Prince Paul is nowhere to be seen.
Considering that (if I hadn't mentioned it, he produced the previous three records), this record is pretty good. It picks up where Buhloone left off, with the group becoming increasingly pissed at the state of hip hop. While they keep flying that flag, they also fall back on some lazy beats and call-and-response hooks that, even if they're satirical, sound fairly lame.
The lyrics are dope, but if we're looking for a De La record after which they (intentionally or not) couldn't be labeled as outsiders anymore, this is it. They give in to guest spots (Common, Mos Def), let some songs drag a little too long, and allow the whole record to go a little longer than it probably should.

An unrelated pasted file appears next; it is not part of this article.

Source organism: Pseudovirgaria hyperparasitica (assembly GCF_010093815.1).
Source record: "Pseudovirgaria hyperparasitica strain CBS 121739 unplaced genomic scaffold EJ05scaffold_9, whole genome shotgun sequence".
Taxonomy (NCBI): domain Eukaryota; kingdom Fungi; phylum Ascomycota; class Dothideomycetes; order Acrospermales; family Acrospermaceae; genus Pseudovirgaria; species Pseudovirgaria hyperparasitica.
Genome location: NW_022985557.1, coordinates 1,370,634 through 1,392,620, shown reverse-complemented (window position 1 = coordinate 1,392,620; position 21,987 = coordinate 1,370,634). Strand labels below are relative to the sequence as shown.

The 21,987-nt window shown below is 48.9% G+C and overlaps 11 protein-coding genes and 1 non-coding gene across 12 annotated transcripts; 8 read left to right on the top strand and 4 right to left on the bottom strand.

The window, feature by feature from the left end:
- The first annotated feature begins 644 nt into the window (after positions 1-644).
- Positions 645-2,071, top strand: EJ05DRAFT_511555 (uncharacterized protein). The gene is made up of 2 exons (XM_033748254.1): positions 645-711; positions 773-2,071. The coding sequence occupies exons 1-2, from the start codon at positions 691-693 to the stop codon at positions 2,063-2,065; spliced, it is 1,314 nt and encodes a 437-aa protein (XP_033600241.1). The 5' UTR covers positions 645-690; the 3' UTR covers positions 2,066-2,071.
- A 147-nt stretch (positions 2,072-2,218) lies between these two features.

Yes, I gripe. But, there are some good songs. The title track is a fun (but serious) one, and there's a few others. But with beat-dense production that keeps it mostly sparse with accompaniment, it's too much of a shock after hearing the multilayered work of Prince Paul.
Honestly though, for me, the verdict is still out on this one. '96 was an awkward year for hip hop, so I try and keep that in perspective. Considering the shit that was being pumped out around the same time, this could seem brave and brashly rebellious. Which it is.
I think I just miss Prince Paul.
"Stakes Is High"